Monday, February 15, 2010

BN backbenchers study abolishing quorum, voting by division - ANOTHER GIMMICK TO REMAIN IN POWER

The unprecedented near defeat of the Barisan Nasional’s Budget 2010 last December has prompted the BN Back Benchers Club (BNBBC) to study a recommendation to abolish the quorum and voting by division requirements in Parliament.

The back benchers feel both requirements are being used by the unusually strong Opposition bench of 81 Pakatan Rakyat lawmakers to delay the approval of legislation such as the DNA 2008 Bill, or rejecting the federal budget last Dec 14.

“The BNBBC has formed a committee to study the issues... and a few legal experts are also helping us. Once the study is ready, we will forward it to the Dewan Rakyat Speaker for his consideration,” BNBBC deputy chairman Datuk Bung Moktar Radin told The Malaysian Insider in an interview.

If found practical, the Speaker can submit it to the Cabinet and then debate it in the Dewan Rakyat for approval, he added.

Asked if the proposed abolition of quorum was practical, Bung Moktar said the backbencher felt it can be implemented easily although the Dewan Rakyat had inherited the practice from the United Kingdom. The Dewan Rakyat quorum has not changed from the time of Merdeka, maintained at 26 or half of the original 52 seats in the 1955 legislative election.

The Dewan Rakyat has expanded over the years and now has 222 seats, with the BN controlling 137 which is short of a two-thirds majority following major defeats in Election 2008. The Pakatan Rakyat pact of PKR, DAP and PAS, which includes a PSM member, also lost their former Bayan Baru MP Datuk Seri Zahrain Mohd Hashim last Friday when he quit PKR to be an Independent.

Zahrain will join the other Independent, Pasir Mas MP Datuk Ibrahim Ali who stood on a PAS ticket in Election 2008. Another two MPs are from SAPP, which quit the BN coalition last September.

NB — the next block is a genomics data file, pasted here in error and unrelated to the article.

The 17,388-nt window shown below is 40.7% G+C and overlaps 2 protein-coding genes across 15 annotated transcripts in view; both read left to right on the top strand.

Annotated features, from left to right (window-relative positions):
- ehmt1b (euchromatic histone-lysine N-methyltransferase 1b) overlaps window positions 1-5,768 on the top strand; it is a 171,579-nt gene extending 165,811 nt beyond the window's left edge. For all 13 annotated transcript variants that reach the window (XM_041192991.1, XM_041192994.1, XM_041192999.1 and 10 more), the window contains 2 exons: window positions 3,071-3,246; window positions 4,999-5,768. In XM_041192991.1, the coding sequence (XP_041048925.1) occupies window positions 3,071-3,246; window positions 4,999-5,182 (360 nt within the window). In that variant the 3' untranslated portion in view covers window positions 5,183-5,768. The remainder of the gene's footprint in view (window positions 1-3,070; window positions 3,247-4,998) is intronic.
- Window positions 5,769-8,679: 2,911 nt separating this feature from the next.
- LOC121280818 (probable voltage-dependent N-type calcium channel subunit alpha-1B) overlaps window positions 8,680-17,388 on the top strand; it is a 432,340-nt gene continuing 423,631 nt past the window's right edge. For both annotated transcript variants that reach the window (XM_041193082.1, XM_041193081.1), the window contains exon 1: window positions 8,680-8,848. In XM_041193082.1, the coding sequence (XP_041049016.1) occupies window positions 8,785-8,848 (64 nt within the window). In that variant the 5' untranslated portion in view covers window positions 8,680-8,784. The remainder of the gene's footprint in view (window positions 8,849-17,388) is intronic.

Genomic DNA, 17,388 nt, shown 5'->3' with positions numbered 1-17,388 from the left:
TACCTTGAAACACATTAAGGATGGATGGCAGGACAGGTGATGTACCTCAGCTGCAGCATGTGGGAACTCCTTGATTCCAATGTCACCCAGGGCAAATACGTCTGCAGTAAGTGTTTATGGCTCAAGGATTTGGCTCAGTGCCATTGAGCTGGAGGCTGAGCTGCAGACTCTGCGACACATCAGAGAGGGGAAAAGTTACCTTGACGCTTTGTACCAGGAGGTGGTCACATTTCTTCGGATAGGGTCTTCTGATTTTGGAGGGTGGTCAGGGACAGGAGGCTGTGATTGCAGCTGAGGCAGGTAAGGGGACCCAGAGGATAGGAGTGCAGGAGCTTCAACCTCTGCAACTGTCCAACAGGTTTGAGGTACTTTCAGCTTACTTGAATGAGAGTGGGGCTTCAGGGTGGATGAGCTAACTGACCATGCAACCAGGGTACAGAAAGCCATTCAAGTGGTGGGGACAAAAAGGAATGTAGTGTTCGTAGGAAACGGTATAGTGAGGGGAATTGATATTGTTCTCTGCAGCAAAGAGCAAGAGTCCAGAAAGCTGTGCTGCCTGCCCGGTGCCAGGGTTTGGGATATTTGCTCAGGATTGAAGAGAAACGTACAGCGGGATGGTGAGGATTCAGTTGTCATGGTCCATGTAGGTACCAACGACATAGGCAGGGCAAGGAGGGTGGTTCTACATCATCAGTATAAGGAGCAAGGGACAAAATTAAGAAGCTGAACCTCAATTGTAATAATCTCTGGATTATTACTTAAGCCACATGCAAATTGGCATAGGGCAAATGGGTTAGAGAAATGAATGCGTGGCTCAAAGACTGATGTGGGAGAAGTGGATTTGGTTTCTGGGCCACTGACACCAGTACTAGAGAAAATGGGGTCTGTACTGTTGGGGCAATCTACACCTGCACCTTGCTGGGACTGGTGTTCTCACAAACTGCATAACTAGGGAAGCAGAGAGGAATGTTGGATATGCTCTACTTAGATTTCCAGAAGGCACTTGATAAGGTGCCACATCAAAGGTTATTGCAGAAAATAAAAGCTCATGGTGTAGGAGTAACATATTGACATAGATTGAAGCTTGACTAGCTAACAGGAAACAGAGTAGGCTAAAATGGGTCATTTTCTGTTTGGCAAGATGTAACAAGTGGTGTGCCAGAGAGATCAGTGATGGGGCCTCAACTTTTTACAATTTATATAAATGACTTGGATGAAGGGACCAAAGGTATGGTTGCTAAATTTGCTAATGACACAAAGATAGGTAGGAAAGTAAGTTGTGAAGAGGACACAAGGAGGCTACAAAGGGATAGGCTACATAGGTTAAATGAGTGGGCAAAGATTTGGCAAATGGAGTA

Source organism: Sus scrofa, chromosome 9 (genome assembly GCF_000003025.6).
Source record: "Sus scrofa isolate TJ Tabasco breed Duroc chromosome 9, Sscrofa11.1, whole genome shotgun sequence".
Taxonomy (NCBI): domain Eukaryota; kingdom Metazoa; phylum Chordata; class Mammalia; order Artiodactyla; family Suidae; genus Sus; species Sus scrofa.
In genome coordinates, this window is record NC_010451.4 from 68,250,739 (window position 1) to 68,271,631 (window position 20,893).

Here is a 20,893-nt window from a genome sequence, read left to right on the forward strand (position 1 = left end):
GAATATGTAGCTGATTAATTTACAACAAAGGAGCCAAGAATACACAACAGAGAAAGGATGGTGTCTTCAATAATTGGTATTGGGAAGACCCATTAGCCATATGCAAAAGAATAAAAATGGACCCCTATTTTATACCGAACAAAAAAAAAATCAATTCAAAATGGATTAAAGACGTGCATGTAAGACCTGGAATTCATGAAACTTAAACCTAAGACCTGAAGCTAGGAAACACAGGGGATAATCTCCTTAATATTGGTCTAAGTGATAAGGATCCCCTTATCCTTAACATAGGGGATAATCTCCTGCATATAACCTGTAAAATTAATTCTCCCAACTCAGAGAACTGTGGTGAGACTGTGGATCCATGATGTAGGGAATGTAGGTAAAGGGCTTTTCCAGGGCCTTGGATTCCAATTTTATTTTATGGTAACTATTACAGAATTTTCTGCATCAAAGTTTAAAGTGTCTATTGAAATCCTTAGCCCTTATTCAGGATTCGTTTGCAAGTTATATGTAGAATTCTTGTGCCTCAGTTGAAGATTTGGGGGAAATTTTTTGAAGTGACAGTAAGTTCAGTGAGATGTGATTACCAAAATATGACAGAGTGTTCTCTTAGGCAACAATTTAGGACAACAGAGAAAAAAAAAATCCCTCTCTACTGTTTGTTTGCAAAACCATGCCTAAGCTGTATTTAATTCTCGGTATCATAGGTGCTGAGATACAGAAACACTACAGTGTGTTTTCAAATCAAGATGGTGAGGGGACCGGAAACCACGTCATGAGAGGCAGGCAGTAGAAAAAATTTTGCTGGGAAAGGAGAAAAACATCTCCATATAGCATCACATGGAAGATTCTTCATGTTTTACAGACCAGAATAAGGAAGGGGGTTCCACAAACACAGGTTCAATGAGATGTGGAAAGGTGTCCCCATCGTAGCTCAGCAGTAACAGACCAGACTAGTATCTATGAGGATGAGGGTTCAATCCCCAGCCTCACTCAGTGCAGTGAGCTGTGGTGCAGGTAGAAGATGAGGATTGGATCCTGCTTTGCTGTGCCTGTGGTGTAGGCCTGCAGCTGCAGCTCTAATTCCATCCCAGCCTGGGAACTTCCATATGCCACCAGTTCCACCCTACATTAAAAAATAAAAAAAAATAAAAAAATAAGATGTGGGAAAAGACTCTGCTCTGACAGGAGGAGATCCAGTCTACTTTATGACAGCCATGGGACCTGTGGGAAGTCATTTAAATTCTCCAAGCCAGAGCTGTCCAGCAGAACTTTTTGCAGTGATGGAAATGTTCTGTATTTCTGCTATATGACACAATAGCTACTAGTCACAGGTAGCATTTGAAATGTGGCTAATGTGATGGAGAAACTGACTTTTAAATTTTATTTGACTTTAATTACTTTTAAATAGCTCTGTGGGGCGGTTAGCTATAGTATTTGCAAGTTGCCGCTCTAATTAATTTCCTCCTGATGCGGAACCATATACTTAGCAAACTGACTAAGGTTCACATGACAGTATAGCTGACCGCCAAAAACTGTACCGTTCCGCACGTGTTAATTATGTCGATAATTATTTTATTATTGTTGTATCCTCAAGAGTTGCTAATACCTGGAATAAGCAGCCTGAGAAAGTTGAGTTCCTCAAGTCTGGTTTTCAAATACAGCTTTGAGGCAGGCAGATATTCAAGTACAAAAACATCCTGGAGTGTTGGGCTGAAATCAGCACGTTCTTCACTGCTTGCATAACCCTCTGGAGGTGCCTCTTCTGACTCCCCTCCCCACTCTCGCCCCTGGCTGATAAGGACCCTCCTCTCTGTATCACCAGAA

“In the United States and several European countries, the parliament operates without a quorum... even a solitary member can debate as long as the Speaker chairs it.

“So, we feel there is no need for a quorum as we can do it our own way. This is the same as division voting which is sometimes abused by the Opposition to delay approving legislation,” said the outspoken Kinabatangan MP.

Apart from the quorum of 26 MPs, the Dewan Rakyat meeting rules require 15 MPs to hold voting by division where votes are by a show of hands that are counted rather than voice.

Minister in the Prime Minister’s Department Datuk Seri Nazri Aziz had previously told The Malaysian Insider that parliament was studying proposals for select committees to discuss Bills earlier to avoid issues of a lack of quorum or absent MPs.

This was among several ideas proposed to reform the parliament when Tun Abdullah Ahmad Badawi became prime minister in October 2003.The ideas became crucial when the Budget 2010 was nearly defeated at its third reading on Dec 14.

Prime Minister and Finance Minister Datuk Seri Najib Razak, who succeeded Abdullah last April, had to rush in to ensure the Budget was approved in the late night of voting where it went 66-63 in BN’s favour. Nearly 100 MPs, including 70 from BN, were absent when the vote was called.

Bung Moktar said the episode showed that the Opposition must play their role to ensure there was quorum during parliamentary meetings.

“If the quorum is not enough, the Dewan Rakyat cannot sit. As they now have more representatives in the Dewan Rakyat, they must play an equal role and not leave it to the BN only,” he said, calling on his political foes to be present in Parliament.

He also said the BNBBC was also looking into the issue of motions tabled in the Dewan Rakyat.

“The current practice is that the Speaker has the power to refuse any motions if there is an earlier motion submitted to his office earlier.

“We want to ask for a new provision where the Speaker can choose the motion that is important, not based on who had submitted it first,” Bung Mokhtar said.

news courtesy of Malaysian Insider

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